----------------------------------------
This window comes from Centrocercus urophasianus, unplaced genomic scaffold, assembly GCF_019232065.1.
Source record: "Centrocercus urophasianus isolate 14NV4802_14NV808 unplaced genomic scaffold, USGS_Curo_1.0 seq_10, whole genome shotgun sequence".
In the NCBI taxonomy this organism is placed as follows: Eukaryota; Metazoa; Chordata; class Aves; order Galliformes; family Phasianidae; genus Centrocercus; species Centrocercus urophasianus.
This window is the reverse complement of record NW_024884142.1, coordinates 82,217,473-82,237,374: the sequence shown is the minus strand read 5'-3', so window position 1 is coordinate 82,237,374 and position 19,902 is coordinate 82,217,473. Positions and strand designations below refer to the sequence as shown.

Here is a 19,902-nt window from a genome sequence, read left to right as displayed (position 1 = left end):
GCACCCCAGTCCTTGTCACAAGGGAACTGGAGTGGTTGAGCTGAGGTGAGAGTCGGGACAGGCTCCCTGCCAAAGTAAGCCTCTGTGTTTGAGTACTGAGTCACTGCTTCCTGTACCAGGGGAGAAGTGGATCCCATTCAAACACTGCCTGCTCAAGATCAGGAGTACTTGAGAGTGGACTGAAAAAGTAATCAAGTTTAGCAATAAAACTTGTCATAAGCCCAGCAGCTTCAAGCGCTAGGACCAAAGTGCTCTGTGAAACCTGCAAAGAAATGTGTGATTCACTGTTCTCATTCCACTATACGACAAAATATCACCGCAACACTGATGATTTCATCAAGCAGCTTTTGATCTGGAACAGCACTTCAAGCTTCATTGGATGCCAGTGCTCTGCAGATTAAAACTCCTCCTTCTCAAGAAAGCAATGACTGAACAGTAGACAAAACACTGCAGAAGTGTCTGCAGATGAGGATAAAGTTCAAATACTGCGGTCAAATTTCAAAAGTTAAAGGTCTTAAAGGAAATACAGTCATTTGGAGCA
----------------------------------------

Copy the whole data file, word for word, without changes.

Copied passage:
This window comes from Centrocercus urophasianus, unplaced genomic scaffold, assembly GCF_019232065.1.
Source record: "Centrocercus urophasianus isolate 14NV4802_14NV808 unplaced genomic scaffold, USGS_Curo_1.0 seq_10, whole genome shotgun sequence".
In the NCBI taxonomy this organism is placed as follows: Eukaryota; Metazoa; Chordata; class Aves; order Galliformes; family Phasianidae; genus Centrocercus; species Centrocercus urophasianus.
This window is the reverse complement of record NW_024884142.1, coordinates 82,217,473-82,237,374: the sequence shown is the minus strand read 5'-3', so window position 1 is coordinate 82,237,374 and position 19,902 is coordinate 82,217,473. Positions and strand designations below refer to the sequence as shown.

Here is a 19,902-nt window from a genome sequence, read left to right as displayed (position 1 = left end):
GCACCCCAGTCCTTGTCACAAGGGAACTGGAGTGGTTGAGCTGAGGTGAGAGTCGGGACAGGCTCCCTGCCAAAGTAAGCCTCTGTGTTTGAGTACTGAGTCACTGCTTCCTGTACCAGGGGAGAAGTGGATCCCATTCAAACACTGCCTGCTCAAGATCAGGAGTACTTGAGAGTGGACTGAAAAAGTAATCAAGTTTAGCAATAAAACTTGTCATAAGCCCAGCAGCTTCAAGCGCTAGGACCAAAGTGCTCTGTGAAACCTGCAAAGAAATGTGTGATTCACTGTTCTCATTCCACTATACGACAAAATATCACCGCAACACTGATGATTTCATCAAGCAGCTTTTGATCTGGAACAGCACTTCAAGCTTCATTGGATGCCAGTGCTCTGCAGATTAAAACTCCTCCTTCTCAAGAAAGCAATGACTGAACAGTAGACAAAACACTGCAGAAGTGTCTGCAGATGAGGATAAAGTTCAAATACTGCGGTCAAATTTCAAAAGTTAAAGGTCTTAAAGGAAATACAGTCATTTGGAGCA